Museum Hours
Thu: 1 PM–8 PM
Fri–Mon: 10 AM–5 PM
Tue–Wed: Closed
200 Larkin Street
San Francisco, CA 94102

What Leo Valledor’s Titles Tell Us

Objective: Examine Leo Valledor’s use of titles to understand how language and image work together to create an aesthetic experience.

Portrait of Leo Valledor.

Common Core State Standards 

RL.9.4. Determine the meaning of words and phrases as they are used in the text, including figurative and connotative meanings; analyze the cumulative impact of specific word choices on meaning and tone.

6.VA:Re7.2. Analyze ways that visual components and cultural associations suggested by images influence ideas, emotions, and actions.

6.VA:Re8. Interpret art by distinguishing between relevant and non-relevant contextual information and analyzing subject matter, characteristics of form and structure, and use of media to identify ideas and mood conveyed.

6.VA:Cn11. Analyze how art reflects changing times, traditions, resources, and cultural uses.

W.9.1. Write arguments to support claims in an analysis of substantive topics or texts, using valid reasoning and relevant and sufficient evidence.



1. Introduce the activity to the students and have students pair up (5 min.). Here’s a possible opening:

Leo Valledor’s son, Rio, once wrote, “[My father’s] titles were an artform of their own, alluding to culture . . .  inspiration . . . music . . . or just wordplay.” (R. Valledor 2005).

Write a few of Valledor’s titles on the board and then read them out loud:

  • Solidude
  • Bluzing
  • Okasian
  • Zam

Do these titles make you wonder what the paintings look like? This activity will allow you to think about the power of Valledor’s titles: How do they enhance your experience of his paintings?

2. Before showing the students any images of Valledor’s artwork, have them work in their pairs to complete Part I of the worksheet “What Titles Tell Us.” Allow partners to read the titles out loud and confer about what the titles might mean. (15 min.)

3. Show the students Leo Valledor’s WikiArt page to match the titles with the artworks. Have the paired students look closely at the paintings for the titles they discussed; then have them discuss the questions in Part II of the worksheet. (25 min.)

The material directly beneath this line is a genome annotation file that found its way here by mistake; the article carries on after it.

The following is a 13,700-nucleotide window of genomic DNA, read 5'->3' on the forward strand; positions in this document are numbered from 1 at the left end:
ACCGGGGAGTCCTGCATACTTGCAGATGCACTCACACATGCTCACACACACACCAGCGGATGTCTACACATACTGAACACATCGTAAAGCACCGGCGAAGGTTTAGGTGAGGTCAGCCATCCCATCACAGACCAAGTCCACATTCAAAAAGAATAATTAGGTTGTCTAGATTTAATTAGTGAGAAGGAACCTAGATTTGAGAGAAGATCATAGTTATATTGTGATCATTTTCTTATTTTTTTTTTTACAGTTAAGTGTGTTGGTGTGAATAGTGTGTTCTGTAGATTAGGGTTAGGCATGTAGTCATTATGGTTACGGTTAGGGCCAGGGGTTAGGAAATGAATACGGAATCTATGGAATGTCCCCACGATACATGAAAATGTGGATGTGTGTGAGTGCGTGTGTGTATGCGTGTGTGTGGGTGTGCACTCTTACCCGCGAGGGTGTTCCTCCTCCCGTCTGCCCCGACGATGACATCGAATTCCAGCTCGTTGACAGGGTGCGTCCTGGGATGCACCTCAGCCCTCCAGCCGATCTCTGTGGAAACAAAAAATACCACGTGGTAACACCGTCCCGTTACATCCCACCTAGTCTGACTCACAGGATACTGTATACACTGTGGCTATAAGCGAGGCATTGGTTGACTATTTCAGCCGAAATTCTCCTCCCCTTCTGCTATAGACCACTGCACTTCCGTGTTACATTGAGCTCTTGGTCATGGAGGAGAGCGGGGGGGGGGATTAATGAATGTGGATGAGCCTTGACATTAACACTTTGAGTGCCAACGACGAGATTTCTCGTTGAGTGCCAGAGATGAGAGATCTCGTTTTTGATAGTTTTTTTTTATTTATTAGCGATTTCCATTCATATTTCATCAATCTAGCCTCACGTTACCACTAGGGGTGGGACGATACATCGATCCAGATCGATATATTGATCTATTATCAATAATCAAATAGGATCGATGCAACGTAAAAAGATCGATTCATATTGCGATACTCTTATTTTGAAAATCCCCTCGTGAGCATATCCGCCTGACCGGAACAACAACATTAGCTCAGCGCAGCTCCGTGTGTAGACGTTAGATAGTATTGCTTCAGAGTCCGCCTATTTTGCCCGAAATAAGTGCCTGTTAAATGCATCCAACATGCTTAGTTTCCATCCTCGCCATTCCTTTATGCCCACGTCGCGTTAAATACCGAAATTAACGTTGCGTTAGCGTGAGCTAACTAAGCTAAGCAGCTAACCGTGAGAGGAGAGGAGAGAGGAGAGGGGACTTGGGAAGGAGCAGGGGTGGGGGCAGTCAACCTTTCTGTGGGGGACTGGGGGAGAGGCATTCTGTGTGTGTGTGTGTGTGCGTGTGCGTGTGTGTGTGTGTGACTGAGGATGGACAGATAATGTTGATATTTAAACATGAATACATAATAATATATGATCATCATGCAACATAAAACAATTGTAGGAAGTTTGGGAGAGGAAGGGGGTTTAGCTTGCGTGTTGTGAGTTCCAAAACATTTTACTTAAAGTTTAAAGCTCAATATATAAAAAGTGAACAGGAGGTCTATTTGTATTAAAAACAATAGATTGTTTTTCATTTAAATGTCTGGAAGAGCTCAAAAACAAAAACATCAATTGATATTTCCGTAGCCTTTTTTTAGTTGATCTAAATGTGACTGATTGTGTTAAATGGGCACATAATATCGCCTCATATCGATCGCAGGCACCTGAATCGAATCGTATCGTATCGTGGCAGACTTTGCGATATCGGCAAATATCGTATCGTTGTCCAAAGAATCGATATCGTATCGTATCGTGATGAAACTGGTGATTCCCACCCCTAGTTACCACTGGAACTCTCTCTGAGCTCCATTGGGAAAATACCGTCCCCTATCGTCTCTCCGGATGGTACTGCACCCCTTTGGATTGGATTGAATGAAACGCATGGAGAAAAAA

4. Assign for homework a reflection (one to two pages) in which each student writes about a specific Valledor painting and its title. (5 min.)

Let each student choose which painting they want to write about.

Questions for students to consider in the reflection:

  • How do the painting and the title work together to create an experience for the viewer? How would you describe that experience? What happens in your mind as you try to understand the painting and title?
  • Should a viewer read the title of a painting before looking at the painting closely, or should they first look at the painting and then read the title? Why?

5. Next class period: share out.

In a large-group discussion, have the students share what they discovered from studying Valledor’s paintings and titles. Were there any “aha” moments? Do they think a viewer should look at the title before or after looking at a painting? What does Valledor reveal about himself through his titles?

Wrap-Up Question: What do we now understand about the power of titles? What should an artist think about when deciding on the title for an artwork?

Download the teacher packet from sidebar above for complete instructions.

For more lessons based on Leo Valledor, visit the artist’s teacher packet.